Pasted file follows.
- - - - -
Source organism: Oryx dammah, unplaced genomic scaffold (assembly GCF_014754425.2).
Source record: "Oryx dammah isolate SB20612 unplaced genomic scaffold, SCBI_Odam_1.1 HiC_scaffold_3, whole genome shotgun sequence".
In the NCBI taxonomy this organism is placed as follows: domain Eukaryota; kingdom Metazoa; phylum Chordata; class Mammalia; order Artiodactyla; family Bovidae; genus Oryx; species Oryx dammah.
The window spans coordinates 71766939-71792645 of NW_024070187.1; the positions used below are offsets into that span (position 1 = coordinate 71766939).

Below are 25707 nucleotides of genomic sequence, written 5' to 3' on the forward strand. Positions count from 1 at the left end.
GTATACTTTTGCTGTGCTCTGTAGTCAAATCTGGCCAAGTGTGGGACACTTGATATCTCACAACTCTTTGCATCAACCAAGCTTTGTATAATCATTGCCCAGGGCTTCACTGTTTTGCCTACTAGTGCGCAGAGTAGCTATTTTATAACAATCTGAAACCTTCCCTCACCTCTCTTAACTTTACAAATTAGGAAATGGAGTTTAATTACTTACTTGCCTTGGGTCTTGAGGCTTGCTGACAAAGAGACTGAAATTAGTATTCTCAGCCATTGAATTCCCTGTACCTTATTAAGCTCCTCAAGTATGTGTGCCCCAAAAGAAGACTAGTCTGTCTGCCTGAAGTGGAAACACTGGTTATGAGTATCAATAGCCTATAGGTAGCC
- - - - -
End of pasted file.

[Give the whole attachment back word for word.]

Source organism: Oryx dammah, unplaced genomic scaffold (assembly GCF_014754425.2).
Source record: "Oryx dammah isolate SB20612 unplaced genomic scaffold, SCBI_Odam_1.1 HiC_scaffold_3, whole genome shotgun sequence".
In the NCBI taxonomy this organism is placed as follows: domain Eukaryota; kingdom Metazoa; phylum Chordata; class Mammalia; order Artiodactyla; family Bovidae; genus Oryx; species Oryx dammah.
The window spans coordinates 71766939-71792645 of NW_024070187.1; the positions used below are offsets into that span (position 1 = coordinate 71766939).

Below are 25707 nucleotides of genomic sequence, written 5' to 3' on the forward strand. Positions count from 1 at the left end.
GTATACTTTTGCTGTGCTCTGTAGTCAAATCTGGCCAAGTGTGGGACACTTGATATCTCACAACTCTTTGCATCAACCAAGCTTTGTATAATCATTGCCCAGGGCTTCACTGTTTTGCCTACTAGTGCGCAGAGTAGCTATTTTATAACAATCTGAAACCTTCCCTCACCTCTCTTAACTTTACAAATTAGGAAATGGAGTTTAATTACTTACTTGCCTTGGGTCTTGAGGCTTGCTGACAAAGAGACTGAAATTAGTATTCTCAGCCATTGAATTCCCTGTACCTTATTAAGCTCCTCAAGTATGTGTGCCCCAAAAGAAGACTAGTCTGTCTGCCTGAAGTGGAAACACTGGTTATGAGTATCAATAGCCTATAGGTAGCC